At 07:46 AM 7/14/2006, firstname.lastname@example.org wrote:
>Now for a 20 foot mast, the max load (located at the tippy-top of the
>mast) is about 2850 pounds for the 4130, and about 1700 pounds for the
>black steel A53 Shedule 80 pipe. If I use a safety factor of 2 - which I
>don't think is unreasonable, then the maximum loads are about 1425 pounds
>for AISI 4130, and about 850 pounds for the A53 Steel pipe.
>This is where I need help. Now assuming the codes, how do I calculate the
>windloading?. I know there was a long discussion on that a while ago -
>which I need to review. I really wish there was a chart - antenna loading
>in ft^2 vs wind speed......
Loading(Lbs/sqft) = windspeed (mi/hr)^2/391
( 391 takes into account all the unit conversions and the air density at
sea level standard conditions)
60 mi/hr = 9.2 lb/sf
70 mi/hr = 12.5 lb/sf
Actually, for rough and ready back of the envelope estimates, I use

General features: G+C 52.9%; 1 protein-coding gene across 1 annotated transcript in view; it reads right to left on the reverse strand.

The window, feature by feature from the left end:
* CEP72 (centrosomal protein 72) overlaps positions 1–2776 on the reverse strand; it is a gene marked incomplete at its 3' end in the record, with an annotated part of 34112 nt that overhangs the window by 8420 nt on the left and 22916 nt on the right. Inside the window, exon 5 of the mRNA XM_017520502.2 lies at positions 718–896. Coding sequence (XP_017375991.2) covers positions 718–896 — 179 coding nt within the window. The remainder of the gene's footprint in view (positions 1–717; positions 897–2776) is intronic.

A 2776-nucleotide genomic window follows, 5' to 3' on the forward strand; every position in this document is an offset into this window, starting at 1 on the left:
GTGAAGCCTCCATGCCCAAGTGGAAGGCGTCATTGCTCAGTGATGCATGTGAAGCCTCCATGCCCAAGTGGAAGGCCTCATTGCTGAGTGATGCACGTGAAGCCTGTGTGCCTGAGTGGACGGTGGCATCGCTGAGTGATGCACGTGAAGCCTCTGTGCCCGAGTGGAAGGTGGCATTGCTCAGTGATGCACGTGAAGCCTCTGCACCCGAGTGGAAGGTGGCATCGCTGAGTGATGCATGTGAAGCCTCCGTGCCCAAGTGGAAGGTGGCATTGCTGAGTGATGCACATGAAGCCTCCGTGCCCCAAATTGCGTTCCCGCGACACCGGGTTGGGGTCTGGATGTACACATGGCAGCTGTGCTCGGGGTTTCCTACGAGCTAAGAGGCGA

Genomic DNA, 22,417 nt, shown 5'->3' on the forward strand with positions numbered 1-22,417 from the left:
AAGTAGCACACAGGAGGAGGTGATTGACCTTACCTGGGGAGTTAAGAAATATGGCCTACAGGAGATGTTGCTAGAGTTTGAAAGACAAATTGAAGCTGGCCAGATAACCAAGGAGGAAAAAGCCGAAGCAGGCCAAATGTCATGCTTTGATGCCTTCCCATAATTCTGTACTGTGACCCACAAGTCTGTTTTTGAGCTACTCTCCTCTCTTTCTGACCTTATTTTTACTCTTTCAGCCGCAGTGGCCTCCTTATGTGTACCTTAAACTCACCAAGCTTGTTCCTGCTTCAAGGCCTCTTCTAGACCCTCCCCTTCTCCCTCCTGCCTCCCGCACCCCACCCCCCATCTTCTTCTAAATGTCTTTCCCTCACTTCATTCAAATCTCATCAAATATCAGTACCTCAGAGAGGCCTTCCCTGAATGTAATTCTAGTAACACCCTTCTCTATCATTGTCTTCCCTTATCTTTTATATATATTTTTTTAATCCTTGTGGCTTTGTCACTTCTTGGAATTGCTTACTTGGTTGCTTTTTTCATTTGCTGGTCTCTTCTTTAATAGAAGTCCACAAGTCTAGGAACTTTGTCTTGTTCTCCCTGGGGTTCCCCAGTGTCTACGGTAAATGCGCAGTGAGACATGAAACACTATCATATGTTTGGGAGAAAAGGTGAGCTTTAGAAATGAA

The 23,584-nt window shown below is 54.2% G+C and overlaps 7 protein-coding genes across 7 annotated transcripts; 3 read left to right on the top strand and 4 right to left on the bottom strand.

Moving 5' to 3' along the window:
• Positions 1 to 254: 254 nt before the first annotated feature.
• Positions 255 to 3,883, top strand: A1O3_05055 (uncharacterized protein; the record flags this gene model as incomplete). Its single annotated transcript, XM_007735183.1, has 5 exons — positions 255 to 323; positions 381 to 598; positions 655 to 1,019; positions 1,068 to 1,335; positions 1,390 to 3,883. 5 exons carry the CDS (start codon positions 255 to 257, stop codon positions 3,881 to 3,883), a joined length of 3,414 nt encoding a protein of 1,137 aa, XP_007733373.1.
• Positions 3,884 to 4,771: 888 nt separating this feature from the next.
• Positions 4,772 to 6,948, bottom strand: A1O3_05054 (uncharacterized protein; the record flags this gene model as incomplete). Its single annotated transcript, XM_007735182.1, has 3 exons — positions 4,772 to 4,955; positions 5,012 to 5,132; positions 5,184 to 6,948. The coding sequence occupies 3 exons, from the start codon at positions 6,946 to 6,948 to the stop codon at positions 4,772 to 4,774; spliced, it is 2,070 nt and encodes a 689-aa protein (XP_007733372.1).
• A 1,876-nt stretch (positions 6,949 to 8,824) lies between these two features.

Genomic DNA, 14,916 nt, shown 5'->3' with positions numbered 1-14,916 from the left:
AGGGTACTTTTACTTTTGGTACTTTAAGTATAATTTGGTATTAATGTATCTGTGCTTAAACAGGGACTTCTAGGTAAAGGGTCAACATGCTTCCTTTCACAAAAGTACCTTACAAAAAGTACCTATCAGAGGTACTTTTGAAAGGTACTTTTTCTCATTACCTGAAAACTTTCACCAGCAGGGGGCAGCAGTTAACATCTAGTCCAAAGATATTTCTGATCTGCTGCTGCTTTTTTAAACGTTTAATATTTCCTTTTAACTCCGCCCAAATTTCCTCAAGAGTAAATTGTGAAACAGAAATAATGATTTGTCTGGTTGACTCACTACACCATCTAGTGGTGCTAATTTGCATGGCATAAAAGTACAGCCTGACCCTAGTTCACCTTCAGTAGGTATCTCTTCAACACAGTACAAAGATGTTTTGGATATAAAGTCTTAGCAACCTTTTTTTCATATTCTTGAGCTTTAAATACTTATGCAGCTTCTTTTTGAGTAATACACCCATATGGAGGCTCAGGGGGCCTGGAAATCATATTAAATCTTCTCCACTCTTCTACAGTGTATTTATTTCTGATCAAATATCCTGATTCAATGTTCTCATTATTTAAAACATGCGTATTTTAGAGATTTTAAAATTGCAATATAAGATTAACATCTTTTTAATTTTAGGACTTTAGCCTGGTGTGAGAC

(mi/hr)^2/400, so 20 mi/hr = 1 lb/sf, and then scale from there, since load
goes as the square of speed.. 40 mi/hr = 4, 60 mi/hr = 9, 80->16, 100->25, etc.
>.Does someone know of such a beast? SInce the worst case is a point load
>at the end of the mast - this could really help size the necessary mast sizes.
Don't neglect the drag on the mast itself. cross sectional area of mast,
load at half way up the mast.
>As with all calculations, it is best to verify the calculations, and if
>necessary contact the appropriate engineering or other cognizant authority.....
All a matter of risk posture. Back of the envelope, double the numbers,
put it up and hope it doesn't fall on anything important is just as valid
as a finite element model with 0.1" grid cells and statistical wind models.
"Analysis paralysis" is an ever present hazard.
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